Return to work or face sanctions, Beneco employees told

Return to work or face sanctions, Beneco employees told

MANILA – All Benguet Electric Cooperative (Beneco) personnel have been warned that sanctions will be meted out to those who will refuse to return to work.

The warning was issued amid the ongoing leadership issues concerning Beneco.

In an Oct. 18 advisory issued by Beneco project supervisor Omar Mayo, all employees have been “highly encouraged to report back to work.”

“Failure to do so will result in appropriate sanctions,” the advisory read.

According to reports, Police Regional Office personnel went to Beneco’s headquarters on Oct. 8 to install lawyer Marie Rafael as the new general manager of the power utility serving Baguio City and Benguet province.

The move came amid opposition over the new appointment of Rafael, a former assistant secretary of the Presidential Communications Operations Office.

Beneco employees reportedly did not report to work to stage a protest following the incident.

While Beneco employees have the right to peaceful assembly and to protest, their acts should not be “contrary to law,” Mayo said.

Citing a Supreme Court (SC) ruling, Mayo said a strike can only be carried out in the presence of an “industrial or labor dispute.”

“A valid strike, therefore, presupposes the existence of a labor dispute. To conduct a strike be it in the form of a sit-down strike otherwise known as the sympathetic strike, where the striking employees have no demands or grievances of their own, but they strike for the purpose of directly or indirectly aiding others, without direct relation to the advancement of the interest of the strikers, is illegal,” he said.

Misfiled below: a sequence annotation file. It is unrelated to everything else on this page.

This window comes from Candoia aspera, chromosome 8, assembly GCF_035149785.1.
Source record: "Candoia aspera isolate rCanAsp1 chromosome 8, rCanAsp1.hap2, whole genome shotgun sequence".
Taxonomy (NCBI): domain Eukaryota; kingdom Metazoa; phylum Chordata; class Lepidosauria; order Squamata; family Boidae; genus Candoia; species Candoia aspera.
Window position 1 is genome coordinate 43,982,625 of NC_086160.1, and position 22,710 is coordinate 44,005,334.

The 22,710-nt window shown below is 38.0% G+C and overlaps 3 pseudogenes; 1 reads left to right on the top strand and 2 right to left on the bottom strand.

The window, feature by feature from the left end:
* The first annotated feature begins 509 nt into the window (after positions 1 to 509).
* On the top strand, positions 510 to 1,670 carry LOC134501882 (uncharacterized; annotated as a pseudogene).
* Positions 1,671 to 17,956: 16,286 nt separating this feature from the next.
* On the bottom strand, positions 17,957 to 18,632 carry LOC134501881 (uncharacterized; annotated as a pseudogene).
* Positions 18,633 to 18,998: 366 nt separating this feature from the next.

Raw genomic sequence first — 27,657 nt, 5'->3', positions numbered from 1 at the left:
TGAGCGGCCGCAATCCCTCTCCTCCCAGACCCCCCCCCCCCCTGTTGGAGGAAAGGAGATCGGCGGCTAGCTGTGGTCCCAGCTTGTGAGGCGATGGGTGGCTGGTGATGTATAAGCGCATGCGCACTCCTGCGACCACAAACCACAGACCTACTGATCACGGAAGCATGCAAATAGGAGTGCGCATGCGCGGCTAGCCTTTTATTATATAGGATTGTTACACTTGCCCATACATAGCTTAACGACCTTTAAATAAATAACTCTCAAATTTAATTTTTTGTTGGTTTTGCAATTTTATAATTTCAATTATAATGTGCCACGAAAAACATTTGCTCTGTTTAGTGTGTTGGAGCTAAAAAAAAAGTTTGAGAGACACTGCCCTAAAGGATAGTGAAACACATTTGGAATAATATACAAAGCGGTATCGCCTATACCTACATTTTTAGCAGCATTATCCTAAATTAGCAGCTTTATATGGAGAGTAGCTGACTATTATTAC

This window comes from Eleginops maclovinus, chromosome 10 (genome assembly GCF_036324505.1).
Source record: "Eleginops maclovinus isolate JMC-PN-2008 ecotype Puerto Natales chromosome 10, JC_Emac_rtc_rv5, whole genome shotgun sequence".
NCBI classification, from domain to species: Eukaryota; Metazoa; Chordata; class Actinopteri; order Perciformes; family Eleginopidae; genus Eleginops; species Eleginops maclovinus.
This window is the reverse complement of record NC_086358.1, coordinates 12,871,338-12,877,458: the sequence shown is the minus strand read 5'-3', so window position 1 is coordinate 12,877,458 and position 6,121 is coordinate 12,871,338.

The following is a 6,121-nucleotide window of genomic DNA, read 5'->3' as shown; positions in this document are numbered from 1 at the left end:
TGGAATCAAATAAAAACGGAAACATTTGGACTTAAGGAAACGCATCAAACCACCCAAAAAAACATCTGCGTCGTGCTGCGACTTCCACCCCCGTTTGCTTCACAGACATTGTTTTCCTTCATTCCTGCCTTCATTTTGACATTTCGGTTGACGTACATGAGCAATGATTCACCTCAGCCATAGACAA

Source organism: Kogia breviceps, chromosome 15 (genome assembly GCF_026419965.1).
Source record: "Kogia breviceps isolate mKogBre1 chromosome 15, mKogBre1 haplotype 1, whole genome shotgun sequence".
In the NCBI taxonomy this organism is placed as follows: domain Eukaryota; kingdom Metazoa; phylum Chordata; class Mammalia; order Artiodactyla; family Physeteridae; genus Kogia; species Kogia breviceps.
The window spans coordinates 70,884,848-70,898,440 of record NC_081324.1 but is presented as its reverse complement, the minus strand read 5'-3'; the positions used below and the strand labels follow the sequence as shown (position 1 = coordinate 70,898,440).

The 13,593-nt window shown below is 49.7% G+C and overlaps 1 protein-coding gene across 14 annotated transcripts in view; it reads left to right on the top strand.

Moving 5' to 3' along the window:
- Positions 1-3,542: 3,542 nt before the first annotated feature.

On Sept. 21, the National Electrification Administration issued Board Resolution 2021-106, placing six members of the Beneco board of directors, board president Esteban Somngi, and general manager Melchor Licoben under a 90-day preventive suspension for opposing Rafael’s new appointment.

Mayo said a protest staged by Beneco employees to “show sympathy to employees who were dismissed is not a labor dispute.”

“Hence, the strike has no basis,” he said. “The issue of the appointment of a General Manager and the designation of a Project Supervisor cannot be resolved by a strike. It is not a labor dispute. We are governed by laws, hence, let the law takes its own course.”

Mayo warned that those who will refuse to heed his advice may face either suspension or dismissal from service.

“If declared illegal, the consequences may range from suspension to dismissal from employment,” he said.

On Wednesday morning, what was claimed to be a peaceful picket turned rowdy as protesters persuaded employees from reporting for work.

Joel Anglog, an employee of Beneco, was reportedly beaten up and chased by protesters when he and some other employees were entering Beneco’s South Drive office. Some employees were said to have been hurt and verbally abused. (PNA)

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